Once the hardware has been removed from your teeth, the last thing you want is for them to shift back to the way they were. Most orthodontists put patients in retainers for about six months to a year after their braces or Invisalign have been removed. Retainers are designed to help teeth and bones adjust to their new positions and prevent shifting. However, if the retainer does not fit well or is not worn regularly, it won’t be effective in keeping teeth in place. In this article, we’ll discuss how to make your retainer fit like a glove.
The Importance of Wearing Your Retainer
It’s essential to wear your retainer as instructed by your orthodontist. The retainer aids in the stabilization and retention of your corrected bite and tooth alignment after the braces have been removed. Here are some reasons why wearing your retainer is vital:
- Prevents teeth from shifting back to their old positions
- Helps bones and gums adjust to the new positions of the teeth
- Reduces the risk of relapse
Types of Retainers
There are different types of retainers available, and your orthodontist will recommend the best retainer for your individual circumstances. Here are the most common types of retainers:
Hawley retainers are made of acrylic and a curved wire that goes around the teeth. It’s adjustable and can be tightened to achieve better retention. Here are some pros and cons of hawley retainers:
|Easily adjustable||Not as discreet as other retainers|
|Durable and long-lasting||May affect speech initially|
|Easy to clean and maintain||May be uncomfortable initially|
Clear retainers are made of transparent plastic material and are custom designed to fit your teeth. They’re also called Essix retainers. Here are some pros and cons of clear retainers:
|Almost invisible||Not as durable as other retainers|
|Comfortable to wear||May need to be replaced more frequently|
|Easy to remove and clean||May affect speech initially|
Fixed retainers, also called permanent or bonded retainers, are small wires cemented onto the back of your front teeth to stabilize them. Here are some pros and cons of fixed retainers:
|Not noticeable||Difficult to clean and floss around|
|Effective in keeping teeth in place||May cause discomfort initially|
|No need for daily wear||May break or come loose more frequently|
How to Make Your Retainer Fit Better
If your retainer isn’t fitting well or is uncomfortable to wear, you may need to make some adjustments to it. Here are some tips on how to make your retainer fit better:
Wear Your Retainer Regularly
The more you wear your retainer, the better it will fit. A retainer must be worn as recommended by your orthodontist. Initially, this may be for 23 hours a day, then gradually decrease to only at night.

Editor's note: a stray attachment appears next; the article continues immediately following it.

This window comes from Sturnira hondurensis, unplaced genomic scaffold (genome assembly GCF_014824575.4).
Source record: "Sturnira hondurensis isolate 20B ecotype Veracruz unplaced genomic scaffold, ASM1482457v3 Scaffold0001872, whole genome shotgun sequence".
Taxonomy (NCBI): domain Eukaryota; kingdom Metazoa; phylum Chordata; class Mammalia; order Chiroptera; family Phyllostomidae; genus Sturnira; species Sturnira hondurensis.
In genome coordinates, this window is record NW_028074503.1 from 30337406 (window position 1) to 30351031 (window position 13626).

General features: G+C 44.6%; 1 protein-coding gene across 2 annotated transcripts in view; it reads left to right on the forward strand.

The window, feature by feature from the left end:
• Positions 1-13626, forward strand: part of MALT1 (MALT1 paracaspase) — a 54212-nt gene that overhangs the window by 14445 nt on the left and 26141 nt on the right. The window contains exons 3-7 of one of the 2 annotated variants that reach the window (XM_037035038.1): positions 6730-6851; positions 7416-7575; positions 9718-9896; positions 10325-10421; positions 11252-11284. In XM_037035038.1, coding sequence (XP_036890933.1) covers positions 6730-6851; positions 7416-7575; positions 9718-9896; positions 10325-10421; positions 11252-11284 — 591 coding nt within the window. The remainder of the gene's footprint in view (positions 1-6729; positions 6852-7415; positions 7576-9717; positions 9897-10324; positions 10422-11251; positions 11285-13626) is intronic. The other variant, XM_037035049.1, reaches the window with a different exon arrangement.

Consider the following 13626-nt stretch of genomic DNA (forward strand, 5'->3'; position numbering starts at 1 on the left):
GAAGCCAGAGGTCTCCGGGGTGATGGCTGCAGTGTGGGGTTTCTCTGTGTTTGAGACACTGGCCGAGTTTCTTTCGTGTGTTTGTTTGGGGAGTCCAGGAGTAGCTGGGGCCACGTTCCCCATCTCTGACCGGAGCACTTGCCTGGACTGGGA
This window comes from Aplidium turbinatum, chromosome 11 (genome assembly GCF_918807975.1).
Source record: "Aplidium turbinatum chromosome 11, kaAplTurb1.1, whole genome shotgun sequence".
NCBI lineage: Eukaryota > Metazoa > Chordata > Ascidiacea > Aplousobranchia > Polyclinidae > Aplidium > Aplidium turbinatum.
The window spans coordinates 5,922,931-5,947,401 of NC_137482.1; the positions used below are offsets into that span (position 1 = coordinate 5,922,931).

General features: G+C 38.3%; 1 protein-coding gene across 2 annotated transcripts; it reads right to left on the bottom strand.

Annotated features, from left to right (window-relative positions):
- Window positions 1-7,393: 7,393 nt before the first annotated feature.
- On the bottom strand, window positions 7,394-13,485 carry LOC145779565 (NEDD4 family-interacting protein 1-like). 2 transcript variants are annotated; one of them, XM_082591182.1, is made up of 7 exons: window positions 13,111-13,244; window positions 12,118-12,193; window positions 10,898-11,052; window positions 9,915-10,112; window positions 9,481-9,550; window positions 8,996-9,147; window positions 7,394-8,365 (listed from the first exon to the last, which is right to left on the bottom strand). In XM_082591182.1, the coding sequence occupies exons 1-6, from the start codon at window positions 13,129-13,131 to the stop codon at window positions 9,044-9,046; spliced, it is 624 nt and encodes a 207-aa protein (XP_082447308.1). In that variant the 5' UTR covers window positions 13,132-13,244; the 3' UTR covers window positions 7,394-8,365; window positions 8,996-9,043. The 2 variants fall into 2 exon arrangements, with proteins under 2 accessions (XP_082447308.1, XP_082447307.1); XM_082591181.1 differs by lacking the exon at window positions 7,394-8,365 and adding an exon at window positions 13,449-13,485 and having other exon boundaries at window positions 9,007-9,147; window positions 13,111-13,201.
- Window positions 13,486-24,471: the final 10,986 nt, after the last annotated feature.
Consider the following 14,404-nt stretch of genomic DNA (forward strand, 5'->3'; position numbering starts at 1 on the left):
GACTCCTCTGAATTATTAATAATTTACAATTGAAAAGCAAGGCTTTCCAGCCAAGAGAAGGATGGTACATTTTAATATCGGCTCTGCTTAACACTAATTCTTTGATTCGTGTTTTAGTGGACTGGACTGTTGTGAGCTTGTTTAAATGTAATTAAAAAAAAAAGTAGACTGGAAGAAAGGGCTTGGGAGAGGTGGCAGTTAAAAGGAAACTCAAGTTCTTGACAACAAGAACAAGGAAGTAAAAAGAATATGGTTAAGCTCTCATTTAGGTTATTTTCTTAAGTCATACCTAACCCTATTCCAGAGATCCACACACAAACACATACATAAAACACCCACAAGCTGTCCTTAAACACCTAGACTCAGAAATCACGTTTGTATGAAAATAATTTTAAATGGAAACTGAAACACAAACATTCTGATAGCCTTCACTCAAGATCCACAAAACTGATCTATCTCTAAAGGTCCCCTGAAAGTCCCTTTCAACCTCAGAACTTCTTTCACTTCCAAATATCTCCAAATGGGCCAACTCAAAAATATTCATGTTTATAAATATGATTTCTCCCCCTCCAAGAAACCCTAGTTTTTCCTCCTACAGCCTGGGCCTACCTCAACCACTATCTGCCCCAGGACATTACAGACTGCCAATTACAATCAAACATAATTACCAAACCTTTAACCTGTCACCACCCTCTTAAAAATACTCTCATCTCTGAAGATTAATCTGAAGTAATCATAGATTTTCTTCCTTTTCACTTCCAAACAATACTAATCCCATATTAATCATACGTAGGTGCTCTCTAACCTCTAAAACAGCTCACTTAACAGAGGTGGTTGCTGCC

Use Retainer Cleaner
Cleaning your retainer regularly will help maintain its shape and fit. Clean your retainer with lukewarm water and an appropriate retainer cleaner or a mild dish soap. Be careful not to use hot water to clean clear retainers as it may warp them. Never use toothpaste to clean your retainer.
Adjusting Your Hawley Retainer
If your hawley retainer isn’t fitting well, adjust the wire loop that goes around the teeth by bending it slightly. You can use a pair of pliers, but be careful not to bend it too much, or you may cause damage to your retainer.
Discuss With Your Orthodontist
If you’re struggling with fitting or adjusting your retainer, discuss it with your orthodontist.
When to Replace Your Retainer
Retainers are durable, but they don’t last forever. Here are some signs that your retainer may need replacing:
- Visible cracks or breaks
- It no longer fits well
- Unpleasant odor
- The acrylic has clouded over time
A retainer is an essential tool for maintaining the results of braces or Invisalign. By following the steps above, you can improve the fit of your retainer, which in turn enhances its effectiveness. Remember, consistent wear and care of your retainer is vital to prevent any shifting of your teeth.
Frequently Asked Questions
Here are some common questions and answers related to making your retainer fit like a glove:
Q: Can I adjust my clear aligner myself?
No, you shouldn’t try to adjust clear aligners yourself. If you have issues with the fit of your retainers, discuss it with your orthodontist, who’ll the best person to make necessary adjustments.
Q: Can I get a new retainer if I lose mine?
Yes, you can get a new retainer from your orthodontist. However, there will be an additional fee for replacing your retainer.
Q: Can I wear my retainer at night only?
Your orthodontist will recommend how often and when to wear your retainer. Typically, patients are advised to have it on for at least 6-12 months continuously before transitioning to night-only wear.
Q: Can retainers help fix gaps between teeth?
Retainers are designed to keep your teeth from shifting after orthodontic treatment. They’re not usually suitable for fixing gaps between teeth. Talk to your orthodontist about other treatment options available to close gaps.
Q: How long should I expect my retainer to last?
Depending on the type of retainer, the age of the wearer, and the amount of wear-and-tear it’s experiencing, retainers last anywhere from six months to several years. Talk to your orthodontist about the durability and longevity of the retainer type they have suggested for you.